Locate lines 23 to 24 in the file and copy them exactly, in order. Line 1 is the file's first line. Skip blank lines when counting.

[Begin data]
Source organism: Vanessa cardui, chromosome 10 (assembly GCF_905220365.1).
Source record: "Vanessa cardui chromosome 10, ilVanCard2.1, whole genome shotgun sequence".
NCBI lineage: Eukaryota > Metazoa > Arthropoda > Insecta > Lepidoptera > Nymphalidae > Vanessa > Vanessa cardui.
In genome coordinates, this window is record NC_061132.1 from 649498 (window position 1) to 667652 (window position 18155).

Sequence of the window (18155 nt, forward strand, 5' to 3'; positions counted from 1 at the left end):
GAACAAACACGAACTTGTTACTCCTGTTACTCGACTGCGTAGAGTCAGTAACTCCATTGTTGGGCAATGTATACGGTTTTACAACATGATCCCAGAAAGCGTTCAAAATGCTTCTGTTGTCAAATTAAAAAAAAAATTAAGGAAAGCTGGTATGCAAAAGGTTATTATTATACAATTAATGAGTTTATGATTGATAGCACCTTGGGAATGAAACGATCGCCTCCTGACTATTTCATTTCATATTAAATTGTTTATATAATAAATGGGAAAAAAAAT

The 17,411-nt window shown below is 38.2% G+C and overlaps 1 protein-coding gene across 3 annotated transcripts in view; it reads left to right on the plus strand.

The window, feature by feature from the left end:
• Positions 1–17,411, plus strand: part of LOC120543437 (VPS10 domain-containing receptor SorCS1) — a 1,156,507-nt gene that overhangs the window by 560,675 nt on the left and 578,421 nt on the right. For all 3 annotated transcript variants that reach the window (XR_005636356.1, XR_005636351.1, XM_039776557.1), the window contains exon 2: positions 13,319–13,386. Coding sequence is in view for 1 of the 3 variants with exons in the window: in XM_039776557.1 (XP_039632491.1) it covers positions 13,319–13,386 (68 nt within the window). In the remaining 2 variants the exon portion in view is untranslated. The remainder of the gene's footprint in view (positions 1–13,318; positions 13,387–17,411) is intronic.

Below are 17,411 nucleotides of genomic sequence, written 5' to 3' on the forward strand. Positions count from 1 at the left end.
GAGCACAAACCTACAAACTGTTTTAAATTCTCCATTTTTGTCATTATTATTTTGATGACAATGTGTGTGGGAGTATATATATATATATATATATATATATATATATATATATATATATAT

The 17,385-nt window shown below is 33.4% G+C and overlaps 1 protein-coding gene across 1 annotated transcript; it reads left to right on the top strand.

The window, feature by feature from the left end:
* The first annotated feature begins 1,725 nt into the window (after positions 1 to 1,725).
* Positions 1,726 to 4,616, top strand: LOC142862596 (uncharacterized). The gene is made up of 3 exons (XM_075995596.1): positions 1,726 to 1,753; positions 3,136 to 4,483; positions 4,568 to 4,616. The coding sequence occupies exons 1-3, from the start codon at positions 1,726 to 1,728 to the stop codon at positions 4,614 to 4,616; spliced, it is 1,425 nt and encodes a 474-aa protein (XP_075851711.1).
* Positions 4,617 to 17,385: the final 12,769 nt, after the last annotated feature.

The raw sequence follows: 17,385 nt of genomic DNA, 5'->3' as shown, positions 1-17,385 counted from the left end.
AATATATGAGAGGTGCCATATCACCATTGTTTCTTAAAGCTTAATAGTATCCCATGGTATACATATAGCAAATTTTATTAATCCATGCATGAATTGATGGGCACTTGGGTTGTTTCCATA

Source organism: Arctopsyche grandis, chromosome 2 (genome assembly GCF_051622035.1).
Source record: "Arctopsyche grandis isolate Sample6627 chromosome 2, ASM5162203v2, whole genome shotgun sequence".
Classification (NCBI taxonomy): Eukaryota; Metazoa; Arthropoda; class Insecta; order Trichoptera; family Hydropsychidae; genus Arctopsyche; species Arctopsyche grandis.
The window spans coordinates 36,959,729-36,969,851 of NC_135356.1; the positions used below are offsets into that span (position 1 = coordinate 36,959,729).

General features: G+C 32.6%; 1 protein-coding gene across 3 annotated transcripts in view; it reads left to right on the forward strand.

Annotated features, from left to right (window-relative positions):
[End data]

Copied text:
General features: G+C 32.6%; 1 protein-coding gene across 3 annotated transcripts in view; it reads left to right on the forward strand.

Annotated features, from left to right (window-relative positions):